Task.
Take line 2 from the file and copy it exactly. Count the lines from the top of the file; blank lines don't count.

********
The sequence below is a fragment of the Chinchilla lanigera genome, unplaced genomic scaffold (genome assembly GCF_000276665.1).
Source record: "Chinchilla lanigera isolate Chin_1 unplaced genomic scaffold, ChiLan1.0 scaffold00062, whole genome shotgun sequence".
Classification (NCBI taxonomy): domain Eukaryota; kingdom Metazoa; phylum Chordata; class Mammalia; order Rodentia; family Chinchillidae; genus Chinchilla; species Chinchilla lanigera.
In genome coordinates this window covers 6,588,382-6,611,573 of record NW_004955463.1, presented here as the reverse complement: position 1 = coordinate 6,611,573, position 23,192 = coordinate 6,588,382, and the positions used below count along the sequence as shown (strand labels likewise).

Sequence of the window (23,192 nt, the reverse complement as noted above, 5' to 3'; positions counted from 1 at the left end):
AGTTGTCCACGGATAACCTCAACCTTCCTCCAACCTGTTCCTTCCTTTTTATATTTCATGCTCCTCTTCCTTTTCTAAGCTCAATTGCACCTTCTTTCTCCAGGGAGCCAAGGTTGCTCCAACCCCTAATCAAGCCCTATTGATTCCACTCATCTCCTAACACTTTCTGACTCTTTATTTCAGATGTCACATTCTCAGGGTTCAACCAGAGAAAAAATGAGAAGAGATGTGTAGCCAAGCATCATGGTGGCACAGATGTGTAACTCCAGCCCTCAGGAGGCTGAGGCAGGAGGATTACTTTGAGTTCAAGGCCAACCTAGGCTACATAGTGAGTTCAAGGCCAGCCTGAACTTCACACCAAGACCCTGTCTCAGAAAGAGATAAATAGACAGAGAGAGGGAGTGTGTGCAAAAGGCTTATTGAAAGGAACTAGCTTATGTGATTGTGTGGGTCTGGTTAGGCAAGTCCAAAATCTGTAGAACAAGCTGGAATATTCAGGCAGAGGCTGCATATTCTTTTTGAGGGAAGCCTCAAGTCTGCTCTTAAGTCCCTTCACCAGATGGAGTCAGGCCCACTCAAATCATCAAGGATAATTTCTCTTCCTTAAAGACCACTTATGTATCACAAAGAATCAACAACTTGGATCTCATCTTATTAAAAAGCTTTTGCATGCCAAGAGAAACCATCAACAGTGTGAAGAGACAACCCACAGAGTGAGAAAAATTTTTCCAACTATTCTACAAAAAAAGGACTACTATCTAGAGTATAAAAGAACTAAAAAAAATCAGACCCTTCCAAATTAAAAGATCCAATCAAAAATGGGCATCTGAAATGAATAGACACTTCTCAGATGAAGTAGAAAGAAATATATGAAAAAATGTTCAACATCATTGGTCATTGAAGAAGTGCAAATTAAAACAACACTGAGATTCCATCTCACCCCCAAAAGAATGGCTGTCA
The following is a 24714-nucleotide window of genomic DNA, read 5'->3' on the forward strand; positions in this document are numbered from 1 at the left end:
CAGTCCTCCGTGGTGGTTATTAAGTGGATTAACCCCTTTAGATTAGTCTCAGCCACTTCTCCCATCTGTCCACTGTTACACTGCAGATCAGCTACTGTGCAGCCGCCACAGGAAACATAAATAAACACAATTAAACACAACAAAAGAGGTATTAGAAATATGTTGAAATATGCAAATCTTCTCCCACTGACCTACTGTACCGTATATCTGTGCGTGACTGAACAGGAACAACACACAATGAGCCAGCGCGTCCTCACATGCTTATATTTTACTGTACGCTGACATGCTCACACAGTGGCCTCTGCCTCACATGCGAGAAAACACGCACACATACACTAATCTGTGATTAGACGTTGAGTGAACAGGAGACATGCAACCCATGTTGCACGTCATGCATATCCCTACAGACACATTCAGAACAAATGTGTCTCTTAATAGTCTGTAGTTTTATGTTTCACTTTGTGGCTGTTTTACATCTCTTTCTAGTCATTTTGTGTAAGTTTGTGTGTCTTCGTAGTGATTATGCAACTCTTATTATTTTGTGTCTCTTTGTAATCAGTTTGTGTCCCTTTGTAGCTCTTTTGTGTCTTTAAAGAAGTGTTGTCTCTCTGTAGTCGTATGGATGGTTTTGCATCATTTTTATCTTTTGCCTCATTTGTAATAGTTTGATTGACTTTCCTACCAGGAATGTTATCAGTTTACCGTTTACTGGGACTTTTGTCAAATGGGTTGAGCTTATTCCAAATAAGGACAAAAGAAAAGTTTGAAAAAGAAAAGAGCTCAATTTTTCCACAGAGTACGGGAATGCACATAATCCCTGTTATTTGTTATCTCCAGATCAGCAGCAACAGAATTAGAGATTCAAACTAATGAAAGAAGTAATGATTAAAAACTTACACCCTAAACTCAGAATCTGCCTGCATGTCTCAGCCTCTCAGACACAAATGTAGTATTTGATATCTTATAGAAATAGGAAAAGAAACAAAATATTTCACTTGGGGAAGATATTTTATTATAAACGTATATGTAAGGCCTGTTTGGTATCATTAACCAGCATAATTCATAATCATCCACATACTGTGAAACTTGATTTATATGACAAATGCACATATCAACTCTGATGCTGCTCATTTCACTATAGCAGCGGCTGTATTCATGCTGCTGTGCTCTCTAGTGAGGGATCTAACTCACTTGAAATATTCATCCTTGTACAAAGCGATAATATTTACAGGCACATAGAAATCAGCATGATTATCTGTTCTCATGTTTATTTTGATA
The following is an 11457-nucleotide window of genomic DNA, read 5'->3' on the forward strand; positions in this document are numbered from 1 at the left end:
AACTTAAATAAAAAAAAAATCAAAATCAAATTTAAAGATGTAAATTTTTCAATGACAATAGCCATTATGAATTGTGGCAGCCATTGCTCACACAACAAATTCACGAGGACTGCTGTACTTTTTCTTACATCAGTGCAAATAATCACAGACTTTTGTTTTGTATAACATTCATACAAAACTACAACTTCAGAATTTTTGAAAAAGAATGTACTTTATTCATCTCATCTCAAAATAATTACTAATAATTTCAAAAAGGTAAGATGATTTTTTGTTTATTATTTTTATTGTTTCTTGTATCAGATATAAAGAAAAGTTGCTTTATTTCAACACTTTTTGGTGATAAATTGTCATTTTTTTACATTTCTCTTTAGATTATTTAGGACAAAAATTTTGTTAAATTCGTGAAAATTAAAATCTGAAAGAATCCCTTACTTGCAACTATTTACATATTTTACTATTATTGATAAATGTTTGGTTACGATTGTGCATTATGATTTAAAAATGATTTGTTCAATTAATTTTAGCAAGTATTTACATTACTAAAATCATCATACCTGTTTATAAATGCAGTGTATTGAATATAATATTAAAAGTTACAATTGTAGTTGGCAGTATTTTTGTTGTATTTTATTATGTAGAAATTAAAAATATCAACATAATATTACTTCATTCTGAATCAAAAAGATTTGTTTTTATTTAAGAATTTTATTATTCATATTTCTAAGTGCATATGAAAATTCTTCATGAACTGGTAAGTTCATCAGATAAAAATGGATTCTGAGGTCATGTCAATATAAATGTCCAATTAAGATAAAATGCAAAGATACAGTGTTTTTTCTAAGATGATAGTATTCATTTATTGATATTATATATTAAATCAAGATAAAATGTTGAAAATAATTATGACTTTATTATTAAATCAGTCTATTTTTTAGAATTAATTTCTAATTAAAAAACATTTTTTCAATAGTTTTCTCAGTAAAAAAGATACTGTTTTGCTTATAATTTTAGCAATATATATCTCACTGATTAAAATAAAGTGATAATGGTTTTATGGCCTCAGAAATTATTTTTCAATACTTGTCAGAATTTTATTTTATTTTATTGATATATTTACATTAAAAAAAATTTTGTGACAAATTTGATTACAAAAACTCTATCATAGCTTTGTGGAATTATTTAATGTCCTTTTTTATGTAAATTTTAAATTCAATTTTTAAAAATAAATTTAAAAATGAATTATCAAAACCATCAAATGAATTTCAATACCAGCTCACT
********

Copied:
Source record: "Chinchilla lanigera isolate Chin_1 unplaced genomic scaffold, ChiLan1.0 scaffold00062, whole genome shotgun sequence".